Pitching to household brands is a major opportunity for any new technology company. A deal with a big name can take a startup over the tipping point. I was lucky, I sit next to the Pop17 team at Runway. They asked me to pitch in their SXSW event, called BubbleTank. We bought plane tickets to Austin, and prepared a presentation.
I organized the pitch from what I learned at Launch Festival the previous week. In the first 30 seconds present who you are, what you are, and the analytics. Then relate to the audience, demonstrate the core feature of the app with a concrete example, and close with how the idea will grow.
I related to the audience, and showed the core pages of the app.
More granular, after I introduced Recognize and presented the stats, I asked everyone to remember when they were appreciated for their good work. I wanted the audience and the judges to relive how it feels to be motivated. I brought it full circle by asking them to imagine what it is like to have that kind of recognition on a daily basis via your mobile device and everyone in their company could see it.
At this point I transitioned and I jumped into the demo. I showed the stream page with all the recognitions for a company; we showed the recognition detail view and how it can be shared on major social networks.
Returning to the powerpoint, I showcased where we can go with social employee appreciation with two ideas. First, cross company recognitions, or the ability to recognize any employee at any company. But more importantly, I presented the idea of public company recognition reports. I asked the audience and judges to imagine the ability to hand pick the very best content from their Recognize account. They could publicly show the best moments and all the successes of their company.
Public Company Recognition Report showcases a company’s best work
Finally, I closed quoting Forbes predicting 2013 as the year of social HR and social employee recognition.
Non-tech savvy staff
In summary, the response from Home Depot, GE, and Pepsi were concerns for security, non-tech savvy staff, and internal HR bureaucracy. While the audience gave a healthy applause, the judges looked stale.
The gentleman from GE responded with a comment, “A significant part of our workforce is not tech savvy. The usage of your app at GE would be lopsided” I didn’t have an opportunity respond to this comment, the woman from Pepsi added, “I echo his concern, with our large HR departments and our non-tech savvy staff, your challenge is adoption of your product.”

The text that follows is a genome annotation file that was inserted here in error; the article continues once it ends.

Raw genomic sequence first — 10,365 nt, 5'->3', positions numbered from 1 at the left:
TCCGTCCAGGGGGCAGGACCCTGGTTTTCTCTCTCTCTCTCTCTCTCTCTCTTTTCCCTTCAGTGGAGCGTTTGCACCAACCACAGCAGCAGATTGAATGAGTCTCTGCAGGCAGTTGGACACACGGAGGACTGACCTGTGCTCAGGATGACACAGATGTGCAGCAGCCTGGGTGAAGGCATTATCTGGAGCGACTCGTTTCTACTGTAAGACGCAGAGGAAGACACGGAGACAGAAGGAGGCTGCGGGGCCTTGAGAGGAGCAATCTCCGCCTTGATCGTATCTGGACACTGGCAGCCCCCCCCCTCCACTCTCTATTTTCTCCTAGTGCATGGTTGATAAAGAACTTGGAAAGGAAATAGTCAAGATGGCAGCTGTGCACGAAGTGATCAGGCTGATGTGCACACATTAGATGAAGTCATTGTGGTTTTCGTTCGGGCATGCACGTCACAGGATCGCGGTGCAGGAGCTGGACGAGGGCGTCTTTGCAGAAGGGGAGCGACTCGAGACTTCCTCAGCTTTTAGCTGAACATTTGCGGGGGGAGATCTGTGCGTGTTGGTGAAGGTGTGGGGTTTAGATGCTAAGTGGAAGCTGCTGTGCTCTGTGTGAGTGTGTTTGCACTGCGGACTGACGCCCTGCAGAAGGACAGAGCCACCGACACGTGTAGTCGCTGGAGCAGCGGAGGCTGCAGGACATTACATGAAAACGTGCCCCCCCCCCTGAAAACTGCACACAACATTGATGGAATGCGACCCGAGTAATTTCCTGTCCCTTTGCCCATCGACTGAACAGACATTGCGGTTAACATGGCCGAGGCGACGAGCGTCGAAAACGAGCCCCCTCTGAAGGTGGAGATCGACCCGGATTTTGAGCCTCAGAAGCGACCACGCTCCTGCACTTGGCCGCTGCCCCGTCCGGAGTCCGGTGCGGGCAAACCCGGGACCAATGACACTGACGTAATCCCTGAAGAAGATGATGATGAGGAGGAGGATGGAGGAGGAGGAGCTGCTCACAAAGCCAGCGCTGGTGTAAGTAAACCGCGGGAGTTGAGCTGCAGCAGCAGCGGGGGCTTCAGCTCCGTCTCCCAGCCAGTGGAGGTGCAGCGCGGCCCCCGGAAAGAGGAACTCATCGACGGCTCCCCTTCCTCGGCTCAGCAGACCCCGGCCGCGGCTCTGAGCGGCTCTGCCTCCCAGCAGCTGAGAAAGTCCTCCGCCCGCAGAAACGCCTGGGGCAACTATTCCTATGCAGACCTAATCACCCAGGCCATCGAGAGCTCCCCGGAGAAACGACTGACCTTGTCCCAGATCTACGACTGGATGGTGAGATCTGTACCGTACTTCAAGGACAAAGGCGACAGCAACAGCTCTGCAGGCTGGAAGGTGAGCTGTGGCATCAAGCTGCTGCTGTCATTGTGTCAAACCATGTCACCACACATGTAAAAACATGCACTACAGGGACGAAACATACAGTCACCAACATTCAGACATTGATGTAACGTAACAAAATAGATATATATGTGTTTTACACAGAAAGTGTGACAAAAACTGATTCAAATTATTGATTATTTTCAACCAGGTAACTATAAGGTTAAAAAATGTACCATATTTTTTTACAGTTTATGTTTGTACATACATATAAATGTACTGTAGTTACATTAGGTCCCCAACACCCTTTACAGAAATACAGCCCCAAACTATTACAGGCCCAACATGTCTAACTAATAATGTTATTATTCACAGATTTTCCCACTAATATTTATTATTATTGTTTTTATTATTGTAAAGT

Enterprise SASS must pass the HR “Sniff Test.”
After all the pitching was over I spoke with the woman from Pepsi. “What advice can you offer us?” I asked her. She said, “I really like your app, but you need to partner with large HR company’s to pass the HR ‘sniff test’.” That was really good advice, and something one of my advisors recently said to me.
Integration is everything
That’s why integration is key. For any new startup integrating into app stores, integrating with any major Single Sign On (SSO), and adding partnership with large names is vital to startup success. That’s why Recognize is moving towards partnerships with all the major players. We are close to launching Yammer integration, and that’s just the beginning.
Understanding your judges when pitching
To step beyond integration concerns, why did the judges seem uncomfortable with Recognize? During the pitch the judges said nothing positive. No one said, “I really like the idea, but…” or “The design is very nice, but…” The way the judges responded seemed on the defensive. After we sat down one of the audience members came up to us, and said, “Don’t listen to those guys, your idea is great. They are only out to protect themselves and their brands.”
The reason we failed was because we didn’t understand the biggest brand’s concerns. I should have positioned Recognize as a way to protect brands. By using Recognize, we encourage only a specific kind of sharing. The user can’t say anything negative through our channel. Allow Recognize in your organization, and your corporate social media is filtered through doing good, not bad. Maybe that would have resulted in a different response. Too bad we can’t A/B test pitches.